In 1997, my family relocated to the Blue Ridge Mountain community of Nelson County from southside Virginia. I was a rising eighth-grader at the time, but still remember the drastic change in landscape with a sense of awe.

Gone were the lazy rows of tobacco leaves and sun-worn and warped drying shacks. Instead, hazy mountain ridges rose from pristine farmland, tall, exposed rock faces lined the winding country roads and rushing spring-fed streams tumbled over well-worn stones.

Though I wasn’t born there, Nelson County is home to me. It’s a truly beautiful, unique, rustic place full of some of the kindest and most genuine people you’ll ever meet.

Sadly, this place I call home has been under a constant shadow in the form of the proposed Atlantic Coast Pipeline, which would bisect hundreds of miles of privately held land across Virginia. Today, blue signs with “NO PIPELINE” in white lettering dot the same scenic landscape I fell in love with so many years ago, reflecting an ongoing battle for Nelson’s soul.

As proposed, the ACP would enter Nelson County under the Blue Ridge Parkway near Wintergreen and wind its way across the county, exiting near Wingina. But under a recent route alternative now going through the formal scoping process under the Federal Energy Regulatory Commission, this 42-inch pipeline would bisect Elk Hill, a second large conservation easement in Nelson County, bringing to 11 the number of Virginia Outdoors Foundation-protected tracts of land that would be disrupted for the gains of a for-profit corporation.

VOF, a political body of Virginia, recently voiced its objections to FERC on this latest route, noting that Elk Hill is on both the Virginia Landmarks Registry and National Register of Historic Places and is also a contributing property to the South Rockfish River Rural Historic District, established this summer.

Dominion has offered to swap other land to make up for infringing on Elk Hill and the Saunders tract near Wheelers Cove, as well as nine other easements in Augusta, Bath and Highland counties. But this offer is beside the point.

When a landowner voluntarily agrees to preserve his or her land in perpetuity through a conservation easement, they make a legally binding decision not to develop their property – a commitment to keep their land as-is to ensure its long-term integrity and preservation.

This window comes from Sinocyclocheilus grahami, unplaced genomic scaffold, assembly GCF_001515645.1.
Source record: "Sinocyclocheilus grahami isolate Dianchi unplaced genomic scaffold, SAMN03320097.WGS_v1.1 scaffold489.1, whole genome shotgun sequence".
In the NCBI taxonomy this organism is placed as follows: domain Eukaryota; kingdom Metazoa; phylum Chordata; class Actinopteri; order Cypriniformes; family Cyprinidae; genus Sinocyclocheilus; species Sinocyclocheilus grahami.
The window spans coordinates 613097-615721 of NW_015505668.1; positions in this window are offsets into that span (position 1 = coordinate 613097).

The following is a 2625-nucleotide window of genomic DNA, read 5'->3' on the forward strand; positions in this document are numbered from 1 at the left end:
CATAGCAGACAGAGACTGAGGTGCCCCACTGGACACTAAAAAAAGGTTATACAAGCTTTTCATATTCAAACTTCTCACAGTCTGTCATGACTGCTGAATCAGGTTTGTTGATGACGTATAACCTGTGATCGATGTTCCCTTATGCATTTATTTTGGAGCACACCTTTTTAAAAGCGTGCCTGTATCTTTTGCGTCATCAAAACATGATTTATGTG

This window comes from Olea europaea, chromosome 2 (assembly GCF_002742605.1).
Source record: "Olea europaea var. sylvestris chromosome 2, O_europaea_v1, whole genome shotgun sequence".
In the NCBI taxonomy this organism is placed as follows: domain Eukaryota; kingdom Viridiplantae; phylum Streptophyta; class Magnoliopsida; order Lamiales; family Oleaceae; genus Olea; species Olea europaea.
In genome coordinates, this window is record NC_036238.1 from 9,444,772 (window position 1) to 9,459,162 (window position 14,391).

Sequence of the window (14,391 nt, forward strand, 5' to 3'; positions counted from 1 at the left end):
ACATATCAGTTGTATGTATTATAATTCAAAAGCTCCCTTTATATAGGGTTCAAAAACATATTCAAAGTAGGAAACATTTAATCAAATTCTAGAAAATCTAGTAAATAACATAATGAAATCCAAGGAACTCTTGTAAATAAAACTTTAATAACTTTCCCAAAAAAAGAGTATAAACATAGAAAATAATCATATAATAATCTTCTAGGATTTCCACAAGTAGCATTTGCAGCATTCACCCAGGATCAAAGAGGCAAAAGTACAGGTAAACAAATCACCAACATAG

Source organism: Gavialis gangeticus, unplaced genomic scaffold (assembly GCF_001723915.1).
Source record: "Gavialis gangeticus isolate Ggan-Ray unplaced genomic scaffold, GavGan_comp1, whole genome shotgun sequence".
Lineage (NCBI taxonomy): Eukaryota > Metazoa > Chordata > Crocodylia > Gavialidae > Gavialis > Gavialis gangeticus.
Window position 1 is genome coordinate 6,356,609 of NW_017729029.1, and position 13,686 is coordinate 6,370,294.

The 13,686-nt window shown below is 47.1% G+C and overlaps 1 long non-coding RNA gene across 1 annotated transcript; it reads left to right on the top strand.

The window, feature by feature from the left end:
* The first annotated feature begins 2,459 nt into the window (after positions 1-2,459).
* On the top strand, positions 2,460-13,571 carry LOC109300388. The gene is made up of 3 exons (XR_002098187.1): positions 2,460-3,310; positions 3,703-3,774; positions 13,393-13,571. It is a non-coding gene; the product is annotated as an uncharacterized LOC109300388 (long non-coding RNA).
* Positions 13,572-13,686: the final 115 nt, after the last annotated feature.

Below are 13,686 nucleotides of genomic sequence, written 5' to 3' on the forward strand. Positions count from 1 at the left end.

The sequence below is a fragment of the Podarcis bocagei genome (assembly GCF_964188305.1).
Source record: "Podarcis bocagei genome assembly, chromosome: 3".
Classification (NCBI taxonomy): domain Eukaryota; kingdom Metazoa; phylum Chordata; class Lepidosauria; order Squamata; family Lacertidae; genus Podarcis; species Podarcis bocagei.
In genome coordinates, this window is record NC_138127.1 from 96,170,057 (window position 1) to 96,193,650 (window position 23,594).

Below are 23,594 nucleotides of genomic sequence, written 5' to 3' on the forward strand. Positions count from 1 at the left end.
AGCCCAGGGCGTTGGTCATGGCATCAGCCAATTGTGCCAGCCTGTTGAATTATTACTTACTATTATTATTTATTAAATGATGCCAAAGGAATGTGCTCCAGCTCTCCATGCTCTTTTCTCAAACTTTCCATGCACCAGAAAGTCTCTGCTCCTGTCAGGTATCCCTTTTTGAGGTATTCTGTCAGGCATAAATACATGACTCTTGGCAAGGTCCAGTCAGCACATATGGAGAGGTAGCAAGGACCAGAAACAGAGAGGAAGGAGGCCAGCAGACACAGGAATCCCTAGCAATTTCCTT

A pipeline route through any easement violates this commitment and runs counter to the very spirit in which the land was set aside for conservation. No matter how much land Dominion offers in return, their pipeline route will leave a permanent scar on the impacted properties, not to mention permanent access roads and other manmade infrastructure that will forever alter the landscape.

Statewide, VOF holds nearly 4,000 easements, amounting to 780,000 acres of conserved land. Of that total, 12,400 acres (49 easements) have been preserved in perpetuity in Nelson County alone.

Dominion’s actions threaten to undermine these efforts. If a landowner is interested in placing a conservation easement on their property only to see that a for-profit corporation can do what they want to with it when the opportunity arises, what kind of message does that send?

The downsides of this project are many: increased fossil fuel reliance for years to come (and the climate change impacts that come with it), the destruction and devastation of natural lands and habitat, and ongoing risk to local communities, businesses and homeowners. 

When you add to this list infringement on legally binding agreements intended to preserve Virginia’s unique and valuable open space, the arguments for moving forward with this project fall apart.

Synapse Energy Economics recently concluded our existing natural gas infrastructure is sufficient to handle current and future demand. It’s clear the ACP’s main purpose is to make it easier to get natural gas into the export market at Virginians’ expense.

We are at a turning point in the way we generate and distribute energy. Across the country, prices for renewable sources like wind and solar continue to fall while the economic, public health and public safety gains of advancing these technologies increase.

Virginia’s natural areas, farmland, and historical and cultural lands are irreplaceable and should not suffer for the advancement of a plan that will only deepen our reliance on a finite energy source and the for-profit monopoly that burns it.

Lee Francis is communications manager for the Virginia League of Conservation Voters and a 2002 graduate of Nelson County High School. Contact him at

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